DR HUNTER: Okay. So we’ll get started. So this is a case I saw this past spring. Cataract surgery that did not go as planned. So a 77-year-old male, who presented to one of our surgeons with a visually significant cataract in his right eye, he had cataract in both eyes, worse in the right than the left, and this case is a little unique, because this patient is actually a physician in our institution.

Not in the Department of Ophthalmology. But in our institution. And still practicing. And had a lot of visual requirements. So wanted to have surgery and immediately get back to work. So on April 10th, he had cataract surgery in his right eye.

But the surgery was complicated, because of severe zonular dysfunction during the surgery. And unfortunately, our surgeon was unable to put in intraocular lens, and left the patient aphakic.

So that is where I came in. This patient was in a rush to have functional vision, because he had an upcoming conference that he was leading.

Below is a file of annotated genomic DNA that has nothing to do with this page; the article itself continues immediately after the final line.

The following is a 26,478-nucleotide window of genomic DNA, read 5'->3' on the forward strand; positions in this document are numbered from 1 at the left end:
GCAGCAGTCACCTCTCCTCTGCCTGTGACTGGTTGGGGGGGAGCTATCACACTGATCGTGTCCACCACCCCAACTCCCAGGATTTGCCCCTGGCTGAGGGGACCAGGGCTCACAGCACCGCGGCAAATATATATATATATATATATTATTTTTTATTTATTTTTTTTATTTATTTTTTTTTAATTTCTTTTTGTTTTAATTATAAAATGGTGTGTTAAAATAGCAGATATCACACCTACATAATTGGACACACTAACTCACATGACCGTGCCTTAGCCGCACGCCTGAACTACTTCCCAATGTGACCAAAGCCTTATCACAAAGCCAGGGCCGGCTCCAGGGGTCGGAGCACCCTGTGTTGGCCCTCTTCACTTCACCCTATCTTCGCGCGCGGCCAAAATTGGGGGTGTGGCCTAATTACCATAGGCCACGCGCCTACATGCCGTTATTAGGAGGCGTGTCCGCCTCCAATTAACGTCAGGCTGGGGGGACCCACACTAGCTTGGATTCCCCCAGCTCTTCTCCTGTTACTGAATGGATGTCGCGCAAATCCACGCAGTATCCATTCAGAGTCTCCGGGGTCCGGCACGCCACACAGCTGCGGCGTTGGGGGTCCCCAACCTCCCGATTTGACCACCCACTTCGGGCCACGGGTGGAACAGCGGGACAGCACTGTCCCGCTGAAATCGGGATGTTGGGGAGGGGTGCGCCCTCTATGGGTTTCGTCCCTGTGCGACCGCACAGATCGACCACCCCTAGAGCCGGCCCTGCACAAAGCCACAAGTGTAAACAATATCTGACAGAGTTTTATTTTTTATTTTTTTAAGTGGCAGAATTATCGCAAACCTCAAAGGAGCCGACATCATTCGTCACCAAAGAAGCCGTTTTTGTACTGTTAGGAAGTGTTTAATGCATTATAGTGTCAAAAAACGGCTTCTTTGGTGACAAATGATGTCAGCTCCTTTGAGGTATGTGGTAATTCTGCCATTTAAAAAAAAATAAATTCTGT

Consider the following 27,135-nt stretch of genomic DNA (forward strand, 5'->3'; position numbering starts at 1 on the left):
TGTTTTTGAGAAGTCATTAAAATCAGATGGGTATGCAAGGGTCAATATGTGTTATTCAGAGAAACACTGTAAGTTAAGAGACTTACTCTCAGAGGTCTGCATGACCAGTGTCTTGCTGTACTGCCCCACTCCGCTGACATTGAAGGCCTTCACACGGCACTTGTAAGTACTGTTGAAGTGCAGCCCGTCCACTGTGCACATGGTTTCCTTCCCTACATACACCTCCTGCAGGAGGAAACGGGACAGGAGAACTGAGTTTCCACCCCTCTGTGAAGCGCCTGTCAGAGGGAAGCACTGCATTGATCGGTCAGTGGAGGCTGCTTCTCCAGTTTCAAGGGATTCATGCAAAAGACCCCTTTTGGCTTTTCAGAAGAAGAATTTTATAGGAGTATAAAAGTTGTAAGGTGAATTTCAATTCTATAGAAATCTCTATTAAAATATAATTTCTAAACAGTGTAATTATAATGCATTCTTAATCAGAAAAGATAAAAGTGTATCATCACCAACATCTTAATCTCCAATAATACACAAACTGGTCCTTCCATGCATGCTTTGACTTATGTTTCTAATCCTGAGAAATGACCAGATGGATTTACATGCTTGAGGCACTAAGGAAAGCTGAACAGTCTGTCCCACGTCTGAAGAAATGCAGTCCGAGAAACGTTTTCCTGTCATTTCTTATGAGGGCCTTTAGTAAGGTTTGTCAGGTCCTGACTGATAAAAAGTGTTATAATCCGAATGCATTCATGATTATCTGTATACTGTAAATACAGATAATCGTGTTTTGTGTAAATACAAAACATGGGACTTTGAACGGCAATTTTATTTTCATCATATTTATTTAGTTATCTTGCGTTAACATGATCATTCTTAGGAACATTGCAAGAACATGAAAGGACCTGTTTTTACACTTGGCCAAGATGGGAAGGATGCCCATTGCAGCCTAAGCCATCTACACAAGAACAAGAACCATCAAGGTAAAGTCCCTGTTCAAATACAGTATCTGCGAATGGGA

So the first day that I saw him, he was count fingers at 4 feet in his right eye. That was uncorrected vision. He was 20/40 with his current spectacle correction in his left eye. His EOMs and confrontation visual fields were normal. His pupil examination was normal.

His ocular health was normal. You know, lid, lashes, conjunctiva, cornea, clear anterior chamber, deep and quiet, iris was clear, aphakic in the right eye, and he did have a cataract in the left that was starting to approach visual significance.

His posterior segment was fairly healthy. His cup to disc ratio was a little large. But his rim was — his disc was pink and healthy, and he had an intact neuroretinal rim.